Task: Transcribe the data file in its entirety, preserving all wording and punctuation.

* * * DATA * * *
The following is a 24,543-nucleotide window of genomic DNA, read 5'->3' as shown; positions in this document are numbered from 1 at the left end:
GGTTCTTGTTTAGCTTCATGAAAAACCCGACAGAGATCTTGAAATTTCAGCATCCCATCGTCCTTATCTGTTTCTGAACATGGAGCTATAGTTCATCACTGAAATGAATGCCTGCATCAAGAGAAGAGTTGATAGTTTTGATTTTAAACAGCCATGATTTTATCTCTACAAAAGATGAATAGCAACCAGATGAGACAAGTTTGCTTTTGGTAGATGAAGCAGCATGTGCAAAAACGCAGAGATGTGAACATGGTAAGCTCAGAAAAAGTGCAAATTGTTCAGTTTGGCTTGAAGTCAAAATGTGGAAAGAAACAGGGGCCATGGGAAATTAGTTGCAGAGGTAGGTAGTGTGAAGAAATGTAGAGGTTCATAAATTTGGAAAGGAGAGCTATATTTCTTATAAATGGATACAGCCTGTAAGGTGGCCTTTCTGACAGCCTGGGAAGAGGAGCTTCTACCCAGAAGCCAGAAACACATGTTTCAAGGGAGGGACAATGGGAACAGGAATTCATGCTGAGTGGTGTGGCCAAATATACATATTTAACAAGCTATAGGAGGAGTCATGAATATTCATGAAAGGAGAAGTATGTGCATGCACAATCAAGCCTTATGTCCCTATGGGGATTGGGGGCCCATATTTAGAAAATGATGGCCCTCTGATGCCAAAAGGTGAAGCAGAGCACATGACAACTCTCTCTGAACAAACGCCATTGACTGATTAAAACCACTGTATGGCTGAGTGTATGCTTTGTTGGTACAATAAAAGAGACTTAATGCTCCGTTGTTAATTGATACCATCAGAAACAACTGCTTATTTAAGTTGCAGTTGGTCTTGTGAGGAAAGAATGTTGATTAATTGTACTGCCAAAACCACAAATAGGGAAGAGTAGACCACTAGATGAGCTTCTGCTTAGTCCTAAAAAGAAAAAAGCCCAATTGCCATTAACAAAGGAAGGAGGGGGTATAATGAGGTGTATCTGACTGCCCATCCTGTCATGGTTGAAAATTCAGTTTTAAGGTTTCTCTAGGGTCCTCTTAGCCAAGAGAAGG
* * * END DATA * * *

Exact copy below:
The following is a 24,543-nucleotide window of genomic DNA, read 5'->3' as shown; positions in this document are numbered from 1 at the left end:
GGTTCTTGTTTAGCTTCATGAAAAACCCGACAGAGATCTTGAAATTTCAGCATCCCATCGTCCTTATCTGTTTCTGAACATGGAGCTATAGTTCATCACTGAAATGAATGCCTGCATCAAGAGAAGAGTTGATAGTTTTGATTTTAAACAGCCATGATTTTATCTCTACAAAAGATGAATAGCAACCAGATGAGACAAGTTTGCTTTTGGTAGATGAAGCAGCATGTGCAAAAACGCAGAGATGTGAACATGGTAAGCTCAGAAAAAGTGCAAATTGTTCAGTTTGGCTTGAAGTCAAAATGTGGAAAGAAACAGGGGCCATGGGAAATTAGTTGCAGAGGTAGGTAGTGTGAAGAAATGTAGAGGTTCATAAATTTGGAAAGGAGAGCTATATTTCTTATAAATGGATACAGCCTGTAAGGTGGCCTTTCTGACAGCCTGGGAAGAGGAGCTTCTACCCAGAAGCCAGAAACACATGTTTCAAGGGAGGGACAATGGGAACAGGAATTCATGCTGAGTGGTGTGGCCAAATATACATATTTAACAAGCTATAGGAGGAGTCATGAATATTCATGAAAGGAGAAGTATGTGCATGCACAATCAAGCCTTATGTCCCTATGGGGATTGGGGGCCCATATTTAGAAAATGATGGCCCTCTGATGCCAAAAGGTGAAGCAGAGCACATGACAACTCTCTCTGAACAAACGCCATTGACTGATTAAAACCACTGTATGGCTGAGTGTATGCTTTGTTGGTACAATAAAAGAGACTTAATGCTCCGTTGTTAATTGATACCATCAGAAACAACTGCTTATTTAAGTTGCAGTTGGTCTTGTGAGGAAAGAATGTTGATTAATTGTACTGCCAAAACCACAAATAGGGAAGAGTAGACCACTAGATGAGCTTCTGCTTAGTCCTAAAAAGAAAAAAGCCCAATTGCCATTAACAAAGGAAGGAGGGGGTATAATGAGGTGTATCTGACTGCCCATCCTGTCATGGTTGAAAATTCAGTTTTAAGGTTTCTCTAGGGTCCTCTTAGCCAAGAGAAGG